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The Bioinformatics Emphasis in Computer Science

The Bioinformatics Emphasis, part of the Computer Science program at BYU, offers students the unique chance to synthesize their interests, giving them entrance into a fascinating and dynamic new field.

Upon entering BYU, new students are often overwhelmed by the scene before them. The transition to college life, especially at a university as large as BYU, can be daunting, and often nothing, not even the lack of parking spaces or the puzzle of Tuesdays that mysteriously transform into Mondays, is as overwhelming as the monumental task of choosing a major. With nearly 130 majors to choose from, the prospect of picking one and making it to graduation sometimes seems impossible. Students with widely varying interests often have the most difficulty in this task. How can a calculus whiz with a passion for Picasso choose between Mathematics and Art History? Or a ballerina with a love of languages decide between MDT and Linguistics? Unfortunately, the Computer Science Department can’t solve this dilemma for everyone, but for those who want to pursue careers requiring backgrounds in both computer science and biology, the new Computer Science Bioinformatics Emphasis comes as a welcome addition to the program.

Students with talent and interest in the field of computers who want to explore the fascinating world of biology are now able to do just that through the Bioinformatics Emphasis. The Bioinformatics Emphasis is part of a movement in the Department of Computer Science to prepare students for interdisciplinary careers in important application areas. Professors from the Department of Computer Science and the Department of Integrative Biology have been working together for the last five years in developing research and curriculum. The Bioinformatics Major hosted by the Department of Integrative Biology prepares students for biological research using computers, while the Computer Science Bioinformatics emphasis is targeted at students who want to focus their efforts on creating new software tools.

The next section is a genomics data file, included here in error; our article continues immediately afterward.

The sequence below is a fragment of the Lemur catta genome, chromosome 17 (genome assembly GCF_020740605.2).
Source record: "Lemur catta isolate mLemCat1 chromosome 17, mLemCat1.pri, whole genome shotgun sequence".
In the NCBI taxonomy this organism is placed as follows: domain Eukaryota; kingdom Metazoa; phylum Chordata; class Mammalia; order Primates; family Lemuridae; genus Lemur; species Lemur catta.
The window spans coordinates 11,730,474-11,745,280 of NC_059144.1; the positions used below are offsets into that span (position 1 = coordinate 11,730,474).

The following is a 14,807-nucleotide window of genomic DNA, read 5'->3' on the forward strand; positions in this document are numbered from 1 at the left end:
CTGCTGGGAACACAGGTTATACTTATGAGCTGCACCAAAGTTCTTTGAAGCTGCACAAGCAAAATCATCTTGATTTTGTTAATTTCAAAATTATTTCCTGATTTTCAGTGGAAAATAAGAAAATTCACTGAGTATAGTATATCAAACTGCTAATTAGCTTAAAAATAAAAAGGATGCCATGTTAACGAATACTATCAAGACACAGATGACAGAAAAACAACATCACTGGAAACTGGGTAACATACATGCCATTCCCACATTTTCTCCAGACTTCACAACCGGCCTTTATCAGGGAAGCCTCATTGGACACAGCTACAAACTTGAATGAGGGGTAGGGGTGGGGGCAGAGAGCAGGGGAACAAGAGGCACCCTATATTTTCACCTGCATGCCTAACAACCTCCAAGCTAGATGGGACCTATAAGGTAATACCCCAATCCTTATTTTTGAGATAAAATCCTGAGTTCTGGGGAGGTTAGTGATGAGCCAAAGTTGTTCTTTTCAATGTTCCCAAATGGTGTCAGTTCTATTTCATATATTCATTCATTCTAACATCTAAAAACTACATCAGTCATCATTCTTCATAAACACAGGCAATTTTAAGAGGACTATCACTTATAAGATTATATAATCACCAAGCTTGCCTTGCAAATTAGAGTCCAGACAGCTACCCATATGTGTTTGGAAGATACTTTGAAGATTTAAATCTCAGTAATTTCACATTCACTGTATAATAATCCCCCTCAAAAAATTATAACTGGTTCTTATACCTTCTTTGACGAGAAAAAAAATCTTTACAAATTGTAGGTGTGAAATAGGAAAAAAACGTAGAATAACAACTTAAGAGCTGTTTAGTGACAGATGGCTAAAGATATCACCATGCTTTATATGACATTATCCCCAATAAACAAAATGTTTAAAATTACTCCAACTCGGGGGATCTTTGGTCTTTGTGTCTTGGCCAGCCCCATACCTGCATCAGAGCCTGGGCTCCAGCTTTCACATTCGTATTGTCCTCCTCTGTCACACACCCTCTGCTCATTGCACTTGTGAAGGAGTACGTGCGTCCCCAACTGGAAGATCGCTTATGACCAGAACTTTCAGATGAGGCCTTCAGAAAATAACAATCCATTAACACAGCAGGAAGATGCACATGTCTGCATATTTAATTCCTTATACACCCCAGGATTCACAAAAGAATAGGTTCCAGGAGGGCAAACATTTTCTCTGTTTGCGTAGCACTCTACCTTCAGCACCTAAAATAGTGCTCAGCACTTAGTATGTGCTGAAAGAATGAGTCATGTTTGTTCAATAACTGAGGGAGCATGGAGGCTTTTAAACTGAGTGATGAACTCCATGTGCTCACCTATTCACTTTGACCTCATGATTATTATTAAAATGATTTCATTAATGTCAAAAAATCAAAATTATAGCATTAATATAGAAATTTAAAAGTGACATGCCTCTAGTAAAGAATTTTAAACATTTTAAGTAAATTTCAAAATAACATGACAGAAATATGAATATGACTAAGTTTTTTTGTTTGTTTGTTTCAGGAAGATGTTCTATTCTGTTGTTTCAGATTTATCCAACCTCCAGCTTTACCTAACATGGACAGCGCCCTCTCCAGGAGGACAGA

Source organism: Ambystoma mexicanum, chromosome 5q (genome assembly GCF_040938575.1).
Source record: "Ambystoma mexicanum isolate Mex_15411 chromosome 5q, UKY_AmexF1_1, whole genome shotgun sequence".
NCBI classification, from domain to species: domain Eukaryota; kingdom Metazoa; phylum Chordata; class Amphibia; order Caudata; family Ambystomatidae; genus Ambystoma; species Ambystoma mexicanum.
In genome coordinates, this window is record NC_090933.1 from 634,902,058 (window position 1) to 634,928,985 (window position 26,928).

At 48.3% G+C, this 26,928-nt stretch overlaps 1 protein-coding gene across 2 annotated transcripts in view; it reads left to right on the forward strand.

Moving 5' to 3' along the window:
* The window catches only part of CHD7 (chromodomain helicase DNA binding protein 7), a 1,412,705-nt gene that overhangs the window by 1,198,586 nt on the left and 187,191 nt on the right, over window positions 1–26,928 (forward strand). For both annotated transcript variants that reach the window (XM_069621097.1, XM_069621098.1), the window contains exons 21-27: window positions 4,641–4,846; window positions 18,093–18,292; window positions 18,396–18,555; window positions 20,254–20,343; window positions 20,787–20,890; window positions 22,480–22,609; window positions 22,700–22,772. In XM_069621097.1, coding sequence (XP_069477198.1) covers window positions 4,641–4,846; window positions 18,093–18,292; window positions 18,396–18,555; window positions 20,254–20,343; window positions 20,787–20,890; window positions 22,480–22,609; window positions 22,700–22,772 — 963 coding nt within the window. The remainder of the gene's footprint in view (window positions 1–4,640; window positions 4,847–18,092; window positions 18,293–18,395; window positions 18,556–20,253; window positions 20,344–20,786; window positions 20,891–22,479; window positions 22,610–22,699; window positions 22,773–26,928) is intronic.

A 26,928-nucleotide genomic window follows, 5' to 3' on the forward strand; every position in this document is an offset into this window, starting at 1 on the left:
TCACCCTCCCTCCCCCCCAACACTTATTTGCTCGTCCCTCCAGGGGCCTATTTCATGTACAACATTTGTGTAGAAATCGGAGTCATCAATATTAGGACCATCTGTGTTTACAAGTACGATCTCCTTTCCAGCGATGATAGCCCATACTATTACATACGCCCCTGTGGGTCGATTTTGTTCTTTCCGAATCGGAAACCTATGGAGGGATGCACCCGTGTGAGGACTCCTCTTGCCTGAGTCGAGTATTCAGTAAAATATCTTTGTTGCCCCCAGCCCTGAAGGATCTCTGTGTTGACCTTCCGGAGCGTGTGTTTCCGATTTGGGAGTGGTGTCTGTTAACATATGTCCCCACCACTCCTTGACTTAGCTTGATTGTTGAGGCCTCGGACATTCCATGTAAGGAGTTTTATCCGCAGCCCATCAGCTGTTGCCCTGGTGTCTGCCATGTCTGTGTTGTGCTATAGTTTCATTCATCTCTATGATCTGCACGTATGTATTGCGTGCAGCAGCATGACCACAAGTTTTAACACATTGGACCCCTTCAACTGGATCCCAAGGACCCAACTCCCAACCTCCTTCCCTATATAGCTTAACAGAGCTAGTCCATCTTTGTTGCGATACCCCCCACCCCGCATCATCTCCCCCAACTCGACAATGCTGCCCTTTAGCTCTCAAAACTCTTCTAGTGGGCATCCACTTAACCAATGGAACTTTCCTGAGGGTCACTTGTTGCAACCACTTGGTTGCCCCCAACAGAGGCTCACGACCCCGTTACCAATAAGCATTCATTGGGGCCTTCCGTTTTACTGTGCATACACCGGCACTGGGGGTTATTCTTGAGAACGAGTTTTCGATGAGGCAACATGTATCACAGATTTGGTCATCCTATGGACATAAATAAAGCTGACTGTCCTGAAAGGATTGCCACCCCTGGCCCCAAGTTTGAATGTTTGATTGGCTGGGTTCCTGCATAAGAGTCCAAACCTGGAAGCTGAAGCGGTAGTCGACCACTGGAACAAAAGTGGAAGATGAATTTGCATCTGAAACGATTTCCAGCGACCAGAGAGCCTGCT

Students from these two programs work together in shared classes on significant real world problems such as the evolutionary relationships between species, gene finding, three-dimensional protein structure prediction, and understanding possible treatments for cancer. Computer science students who have graduated with this interdisciplinary skill set have been able to become influential researchers in bioinformatics.

Students have shown interest in this emphasis as a way to prepare them for employment as software developers in this growing area. This emphasis will also allow pre-med and pre-dental students to fulfill the requirements of these programs along with computer science in a more reasonable amount of time. Some pre-law students have expressed an interest in this degree program as they view the large body of patent law that will be decided in the next few years as this new technology becomes more mainstream. The Bioinformatics Emphasis represents several areas where the Department of Computer Science is solving exciting problems using computers.